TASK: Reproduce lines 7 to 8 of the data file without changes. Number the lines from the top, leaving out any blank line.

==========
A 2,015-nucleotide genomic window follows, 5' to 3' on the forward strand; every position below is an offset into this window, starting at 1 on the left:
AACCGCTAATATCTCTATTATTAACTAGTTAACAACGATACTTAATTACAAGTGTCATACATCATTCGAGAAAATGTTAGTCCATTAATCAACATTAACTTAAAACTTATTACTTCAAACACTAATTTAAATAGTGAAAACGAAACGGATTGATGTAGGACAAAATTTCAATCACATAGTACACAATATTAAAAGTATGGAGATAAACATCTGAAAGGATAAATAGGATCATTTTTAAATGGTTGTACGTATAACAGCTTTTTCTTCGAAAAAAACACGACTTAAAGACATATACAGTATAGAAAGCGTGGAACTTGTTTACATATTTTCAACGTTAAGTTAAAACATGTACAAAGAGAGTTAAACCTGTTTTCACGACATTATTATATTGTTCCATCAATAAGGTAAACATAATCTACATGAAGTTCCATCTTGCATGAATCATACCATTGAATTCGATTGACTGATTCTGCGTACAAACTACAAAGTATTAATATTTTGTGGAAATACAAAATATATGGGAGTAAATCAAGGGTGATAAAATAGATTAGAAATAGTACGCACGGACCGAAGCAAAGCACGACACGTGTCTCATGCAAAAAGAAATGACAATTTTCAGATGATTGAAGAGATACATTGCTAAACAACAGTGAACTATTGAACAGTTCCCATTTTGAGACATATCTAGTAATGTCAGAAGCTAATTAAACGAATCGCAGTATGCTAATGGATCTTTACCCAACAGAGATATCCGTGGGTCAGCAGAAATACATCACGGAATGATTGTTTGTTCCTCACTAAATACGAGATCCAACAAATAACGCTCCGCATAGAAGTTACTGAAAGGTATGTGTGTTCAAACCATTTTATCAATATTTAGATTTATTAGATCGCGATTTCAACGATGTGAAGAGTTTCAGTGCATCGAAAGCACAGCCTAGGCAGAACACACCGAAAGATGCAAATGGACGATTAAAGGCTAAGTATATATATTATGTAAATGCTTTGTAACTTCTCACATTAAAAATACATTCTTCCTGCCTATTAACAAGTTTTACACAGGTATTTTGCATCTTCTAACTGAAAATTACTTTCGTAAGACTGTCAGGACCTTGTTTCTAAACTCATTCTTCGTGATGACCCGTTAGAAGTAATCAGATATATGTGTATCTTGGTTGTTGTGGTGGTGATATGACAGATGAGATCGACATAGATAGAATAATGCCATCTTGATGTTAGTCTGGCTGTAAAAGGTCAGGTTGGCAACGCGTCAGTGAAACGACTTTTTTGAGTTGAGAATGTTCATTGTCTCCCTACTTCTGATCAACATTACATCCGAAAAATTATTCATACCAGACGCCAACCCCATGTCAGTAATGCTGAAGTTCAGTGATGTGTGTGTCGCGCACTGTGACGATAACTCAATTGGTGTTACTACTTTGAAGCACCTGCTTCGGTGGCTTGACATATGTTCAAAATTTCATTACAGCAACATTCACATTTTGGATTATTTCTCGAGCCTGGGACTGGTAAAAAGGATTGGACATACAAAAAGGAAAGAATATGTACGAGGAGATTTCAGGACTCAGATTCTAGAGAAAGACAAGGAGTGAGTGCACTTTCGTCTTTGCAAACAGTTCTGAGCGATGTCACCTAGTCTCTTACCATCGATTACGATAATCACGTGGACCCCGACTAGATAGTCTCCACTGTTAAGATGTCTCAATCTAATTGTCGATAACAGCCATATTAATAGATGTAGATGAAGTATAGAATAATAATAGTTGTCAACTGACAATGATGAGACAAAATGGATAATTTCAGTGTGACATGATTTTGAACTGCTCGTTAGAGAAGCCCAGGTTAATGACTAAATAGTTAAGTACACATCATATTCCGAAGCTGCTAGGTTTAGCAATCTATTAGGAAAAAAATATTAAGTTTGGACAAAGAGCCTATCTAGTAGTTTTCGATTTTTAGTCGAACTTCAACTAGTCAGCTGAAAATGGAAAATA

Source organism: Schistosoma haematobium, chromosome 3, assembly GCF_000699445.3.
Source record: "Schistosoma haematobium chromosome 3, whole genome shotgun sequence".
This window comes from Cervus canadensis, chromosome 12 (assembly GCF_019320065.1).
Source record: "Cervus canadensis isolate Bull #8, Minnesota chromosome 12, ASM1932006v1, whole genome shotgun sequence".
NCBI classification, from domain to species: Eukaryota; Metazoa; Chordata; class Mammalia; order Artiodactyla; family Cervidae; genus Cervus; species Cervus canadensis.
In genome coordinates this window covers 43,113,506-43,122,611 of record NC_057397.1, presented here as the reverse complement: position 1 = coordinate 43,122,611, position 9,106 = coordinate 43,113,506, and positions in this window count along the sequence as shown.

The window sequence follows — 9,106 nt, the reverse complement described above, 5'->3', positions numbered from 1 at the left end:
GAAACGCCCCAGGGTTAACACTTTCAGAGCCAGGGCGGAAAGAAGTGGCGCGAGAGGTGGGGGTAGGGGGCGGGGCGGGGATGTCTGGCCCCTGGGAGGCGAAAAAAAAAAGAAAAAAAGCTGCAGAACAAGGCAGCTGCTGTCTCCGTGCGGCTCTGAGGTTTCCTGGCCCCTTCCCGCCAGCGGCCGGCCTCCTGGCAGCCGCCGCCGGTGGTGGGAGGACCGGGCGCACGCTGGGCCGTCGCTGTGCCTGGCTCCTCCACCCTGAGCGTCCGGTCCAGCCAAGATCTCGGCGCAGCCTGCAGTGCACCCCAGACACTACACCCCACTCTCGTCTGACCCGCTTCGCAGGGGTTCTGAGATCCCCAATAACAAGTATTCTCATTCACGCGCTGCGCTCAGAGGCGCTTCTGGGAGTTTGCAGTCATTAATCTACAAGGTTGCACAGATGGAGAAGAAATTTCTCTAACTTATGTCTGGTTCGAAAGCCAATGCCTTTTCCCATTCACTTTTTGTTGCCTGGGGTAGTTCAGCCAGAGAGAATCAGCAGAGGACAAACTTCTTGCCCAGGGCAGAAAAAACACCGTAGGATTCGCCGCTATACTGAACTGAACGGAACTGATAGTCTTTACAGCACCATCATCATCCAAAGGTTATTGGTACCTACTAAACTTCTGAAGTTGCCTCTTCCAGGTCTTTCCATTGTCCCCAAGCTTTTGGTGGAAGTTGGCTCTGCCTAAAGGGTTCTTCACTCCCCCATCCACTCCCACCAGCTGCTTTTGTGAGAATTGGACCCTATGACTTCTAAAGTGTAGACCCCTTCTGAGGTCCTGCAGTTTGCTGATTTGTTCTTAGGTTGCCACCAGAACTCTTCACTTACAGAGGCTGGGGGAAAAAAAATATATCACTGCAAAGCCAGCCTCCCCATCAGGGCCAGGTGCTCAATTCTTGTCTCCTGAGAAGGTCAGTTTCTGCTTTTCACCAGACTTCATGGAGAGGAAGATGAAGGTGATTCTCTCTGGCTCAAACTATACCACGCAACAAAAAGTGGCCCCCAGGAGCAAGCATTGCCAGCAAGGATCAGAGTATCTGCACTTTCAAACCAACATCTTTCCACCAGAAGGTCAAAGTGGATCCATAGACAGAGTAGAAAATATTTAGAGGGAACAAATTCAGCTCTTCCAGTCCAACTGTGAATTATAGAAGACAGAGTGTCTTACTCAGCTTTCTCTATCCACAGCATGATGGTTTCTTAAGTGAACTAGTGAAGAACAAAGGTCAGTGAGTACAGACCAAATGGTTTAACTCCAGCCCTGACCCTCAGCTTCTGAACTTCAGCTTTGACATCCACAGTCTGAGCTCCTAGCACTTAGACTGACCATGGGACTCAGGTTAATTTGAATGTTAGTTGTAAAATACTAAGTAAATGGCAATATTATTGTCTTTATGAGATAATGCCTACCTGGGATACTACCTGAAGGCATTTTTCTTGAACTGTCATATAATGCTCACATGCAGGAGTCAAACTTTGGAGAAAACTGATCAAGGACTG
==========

NCBI classification, from domain to species: Eukaryota; Metazoa; Chordata; class Mammalia; order Artiodactyla; family Cervidae; genus Cervus; species Cervus canadensis.
In genome coordinates this window covers 43,113,506-43,122,611 of record NC_057397.1, presented here as the reverse complement: position 1 = coordinate 43,122,611, position 9,106 = coordinate 43,113,506, and positions in this window count along the sequence as shown.